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Director Richard Donner and producer Steven Spielberg, who essentially crafted an Indiana Jones adventure for kids, imbuing their fantasy and nostalgia for the serials of the ’30s and ’40s with the sort of bittersweet pathos that John Hughes once excelled at during the ’80s. And yet, while Hughes was able to distill both the desire to grow up and the fear of leaving childhood behind, he never had the audacity to include a quest for buried treasure. Or a pirate ship. Or a freakish shut-in with a taste for Baby Ruth bars. Donner, who previously convinced audiences a man could fly in 1978’s Superman: The Movie, and Spielberg, who used a Speak n Spell only three years earlier to phone home in E.T. delivered a film that pulled together so many disparate story elements to craft a film that launched a genre of kid empowerment films that included Flight of the Navigator, SpaceCamp, and especially The Monster Squad, a classic film in its own right.

At the end of the day, Mikey and his friends managed to pull off the impossible hat trick of saving their misbegotten town, liberating their parents from their mid-life despondency, and unexpectedly becoming (reluctant) adults in their own right. Which begs the question—why does such a satisfying, self-contained movie about wish-fulfillment need a sequel? Many die-hard fans are dead-set against a new movie, circling the wagons around their own childhood memories.

Never mind that not only has Donner expressed interest in returning to the director’s chair, but the main cast has shown interest, albeit if the right script ever comes along. More recent word from the cast seems to indicate that this one has stalled, though, and that might be for the best. The failure to launch of high-profile belated sequels like Tron: Legacy or the lukewarm critical response to Independence Day: Resurgence prove that a big budget and A-list talent is not a guarantee for success. Story matters just as much as shiny visual effects, if not more. One would think that if the “right script” hasn’t come along yet for Goonies, it most likely never will.

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Most people, myself included, would have been just fine with the halting of Hollywood’s metaphorical bulldozers. And then I had my face melted off by the glorious insanity that is George Miller’s Mad Max: Fury Road in 2015. In the span of two hours, I saw things on the big screen I had never seen before—with all credit due to the only person to direct these Mad Max films. In development since 1998, Miller, who was 70 when he directed Fury Road, brought an astounding amount of vigor and inventiveness to a property that had languished after 1985’s Mad Max: Beyond Thunderdome. If George Miller, whose last three films involved a pig and animated penguins, could do so right by the Mad Max franchise, then perhaps Richard Donner could do the same for Goonies.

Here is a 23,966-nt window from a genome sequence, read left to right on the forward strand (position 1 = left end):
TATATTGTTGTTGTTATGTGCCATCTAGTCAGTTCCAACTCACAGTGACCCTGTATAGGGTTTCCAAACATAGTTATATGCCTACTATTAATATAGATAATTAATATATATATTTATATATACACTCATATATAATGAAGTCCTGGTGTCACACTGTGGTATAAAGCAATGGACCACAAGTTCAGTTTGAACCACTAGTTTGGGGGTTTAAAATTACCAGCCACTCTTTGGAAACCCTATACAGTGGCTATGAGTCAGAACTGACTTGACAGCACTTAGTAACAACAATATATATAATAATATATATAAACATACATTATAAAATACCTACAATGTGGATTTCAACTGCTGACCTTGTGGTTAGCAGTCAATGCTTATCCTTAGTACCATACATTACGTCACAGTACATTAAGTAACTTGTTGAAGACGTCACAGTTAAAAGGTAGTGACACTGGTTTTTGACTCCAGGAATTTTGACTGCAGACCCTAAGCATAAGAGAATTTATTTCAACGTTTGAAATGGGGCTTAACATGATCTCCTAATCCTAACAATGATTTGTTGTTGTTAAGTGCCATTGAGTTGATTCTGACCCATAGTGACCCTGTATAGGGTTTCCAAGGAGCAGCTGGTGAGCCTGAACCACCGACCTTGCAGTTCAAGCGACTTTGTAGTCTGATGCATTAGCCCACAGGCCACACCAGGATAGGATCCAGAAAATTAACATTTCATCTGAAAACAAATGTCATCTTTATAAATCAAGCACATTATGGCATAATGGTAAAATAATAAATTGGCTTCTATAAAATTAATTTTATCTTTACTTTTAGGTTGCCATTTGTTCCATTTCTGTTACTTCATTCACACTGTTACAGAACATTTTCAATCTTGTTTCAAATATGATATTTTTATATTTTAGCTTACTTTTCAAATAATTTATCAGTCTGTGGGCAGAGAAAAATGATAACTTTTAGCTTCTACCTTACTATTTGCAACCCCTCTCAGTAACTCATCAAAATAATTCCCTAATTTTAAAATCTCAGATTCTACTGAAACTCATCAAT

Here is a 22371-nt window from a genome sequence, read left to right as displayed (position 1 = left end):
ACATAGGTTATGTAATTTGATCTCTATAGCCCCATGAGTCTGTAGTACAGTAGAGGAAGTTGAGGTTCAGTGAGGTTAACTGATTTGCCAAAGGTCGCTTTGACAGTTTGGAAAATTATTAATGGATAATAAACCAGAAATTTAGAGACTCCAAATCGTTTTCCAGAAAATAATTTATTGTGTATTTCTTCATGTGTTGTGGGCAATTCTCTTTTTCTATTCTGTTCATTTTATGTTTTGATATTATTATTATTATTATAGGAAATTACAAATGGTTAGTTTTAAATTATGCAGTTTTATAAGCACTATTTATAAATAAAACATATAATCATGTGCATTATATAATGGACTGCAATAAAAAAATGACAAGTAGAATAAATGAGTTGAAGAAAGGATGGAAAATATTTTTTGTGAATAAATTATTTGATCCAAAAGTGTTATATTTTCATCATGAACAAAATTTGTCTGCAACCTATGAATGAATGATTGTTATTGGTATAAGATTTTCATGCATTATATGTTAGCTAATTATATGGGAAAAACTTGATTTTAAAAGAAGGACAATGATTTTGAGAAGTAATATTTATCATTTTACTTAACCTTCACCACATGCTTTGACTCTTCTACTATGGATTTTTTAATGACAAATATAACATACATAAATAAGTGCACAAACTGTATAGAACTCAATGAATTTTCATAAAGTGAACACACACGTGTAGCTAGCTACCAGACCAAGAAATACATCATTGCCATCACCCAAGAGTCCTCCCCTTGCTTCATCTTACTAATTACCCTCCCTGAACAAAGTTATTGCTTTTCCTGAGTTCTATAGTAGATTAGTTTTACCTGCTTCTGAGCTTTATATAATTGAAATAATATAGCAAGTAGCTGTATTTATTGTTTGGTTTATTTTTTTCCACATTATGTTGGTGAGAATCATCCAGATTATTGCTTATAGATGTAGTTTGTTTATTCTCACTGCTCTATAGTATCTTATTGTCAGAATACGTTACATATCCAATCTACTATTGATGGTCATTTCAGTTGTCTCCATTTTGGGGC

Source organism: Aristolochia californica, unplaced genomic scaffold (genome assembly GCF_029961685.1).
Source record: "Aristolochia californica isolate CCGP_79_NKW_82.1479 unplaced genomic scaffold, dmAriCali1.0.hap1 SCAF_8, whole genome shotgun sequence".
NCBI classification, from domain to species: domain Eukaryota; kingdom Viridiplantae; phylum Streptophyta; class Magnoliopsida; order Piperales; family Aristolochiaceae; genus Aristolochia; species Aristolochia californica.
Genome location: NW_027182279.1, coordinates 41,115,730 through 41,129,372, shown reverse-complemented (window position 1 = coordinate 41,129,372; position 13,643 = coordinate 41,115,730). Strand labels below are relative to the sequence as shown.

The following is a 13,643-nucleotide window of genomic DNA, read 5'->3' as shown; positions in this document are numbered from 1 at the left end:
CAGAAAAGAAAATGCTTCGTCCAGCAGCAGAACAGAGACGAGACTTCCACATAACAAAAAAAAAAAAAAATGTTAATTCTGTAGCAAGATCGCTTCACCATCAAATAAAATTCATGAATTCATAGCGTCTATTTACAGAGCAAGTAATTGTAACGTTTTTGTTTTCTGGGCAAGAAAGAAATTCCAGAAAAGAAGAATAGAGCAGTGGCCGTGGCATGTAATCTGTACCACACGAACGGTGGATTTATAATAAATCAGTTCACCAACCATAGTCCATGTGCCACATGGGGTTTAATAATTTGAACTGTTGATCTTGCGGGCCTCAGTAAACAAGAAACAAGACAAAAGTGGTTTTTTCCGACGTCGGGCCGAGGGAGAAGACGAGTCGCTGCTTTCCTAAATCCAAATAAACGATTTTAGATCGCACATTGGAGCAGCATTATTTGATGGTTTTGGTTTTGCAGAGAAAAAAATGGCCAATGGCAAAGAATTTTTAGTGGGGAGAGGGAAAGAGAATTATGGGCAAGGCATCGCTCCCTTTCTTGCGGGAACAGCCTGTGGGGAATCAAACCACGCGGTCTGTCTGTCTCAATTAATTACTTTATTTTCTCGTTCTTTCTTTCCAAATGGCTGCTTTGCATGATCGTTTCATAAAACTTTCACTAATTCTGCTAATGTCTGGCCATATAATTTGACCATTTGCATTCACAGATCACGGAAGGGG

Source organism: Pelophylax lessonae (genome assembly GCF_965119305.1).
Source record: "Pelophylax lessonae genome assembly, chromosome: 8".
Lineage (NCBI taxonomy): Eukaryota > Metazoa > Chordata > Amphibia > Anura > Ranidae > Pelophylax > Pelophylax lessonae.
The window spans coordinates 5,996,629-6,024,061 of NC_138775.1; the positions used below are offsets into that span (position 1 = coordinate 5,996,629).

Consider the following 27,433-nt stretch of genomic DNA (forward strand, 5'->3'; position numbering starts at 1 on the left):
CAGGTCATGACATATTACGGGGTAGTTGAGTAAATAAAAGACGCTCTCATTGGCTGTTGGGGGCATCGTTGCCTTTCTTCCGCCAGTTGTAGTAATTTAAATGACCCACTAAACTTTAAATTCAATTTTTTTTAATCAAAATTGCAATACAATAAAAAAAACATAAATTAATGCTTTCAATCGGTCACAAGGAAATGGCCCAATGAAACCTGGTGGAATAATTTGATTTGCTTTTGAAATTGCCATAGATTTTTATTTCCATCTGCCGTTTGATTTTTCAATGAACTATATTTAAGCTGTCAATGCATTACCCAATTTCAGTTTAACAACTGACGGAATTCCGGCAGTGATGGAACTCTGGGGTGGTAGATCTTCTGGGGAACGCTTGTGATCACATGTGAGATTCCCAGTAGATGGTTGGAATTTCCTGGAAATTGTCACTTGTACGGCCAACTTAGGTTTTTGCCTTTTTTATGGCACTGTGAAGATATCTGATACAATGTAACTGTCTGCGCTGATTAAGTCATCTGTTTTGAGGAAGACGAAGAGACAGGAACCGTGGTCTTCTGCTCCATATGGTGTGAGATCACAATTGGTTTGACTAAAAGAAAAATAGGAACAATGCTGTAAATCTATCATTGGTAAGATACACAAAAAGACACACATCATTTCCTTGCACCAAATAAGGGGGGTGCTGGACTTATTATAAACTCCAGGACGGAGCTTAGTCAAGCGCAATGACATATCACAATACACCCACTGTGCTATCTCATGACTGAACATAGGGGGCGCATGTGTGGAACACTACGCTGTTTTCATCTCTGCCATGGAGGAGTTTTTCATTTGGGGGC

Part of Fury Road’s critical success is not just Miller’s commanding, all-encompassing vision for a dystopian world gone mad, it’s his insistence on relying more heavily on practical effects versus overwrought CGI. If Donner can bring that same sensibility to a modern take on a 31-year-old movie, I think audiences would clamor for a new adventure. With 2011’s Super 8, J.J. Abrams demonstrated a modern spin on The Goonies’ brand of kid-power can make for powerful storytelling and winning characters. After all, Super 8 is practically a stealth Goonies remake, a heartfelt and clever coming-of-age tale masquerading as a sci-fi action movie. And then there’s Netflix’s Stranger Things, which took many of those elements and refined them even further.

If Richard Donner could make a new Goonies movie that believably continues the story of aging misfits who collectively (and perhaps secretly) still yearn for the adventures of their bygone youth, I’ll give that story a chance to live or die on its own merits. After all, Goonies never say die.

Editor’s note: This story originally ran in June 2015. It’s being repromoted for the film’s anniversary.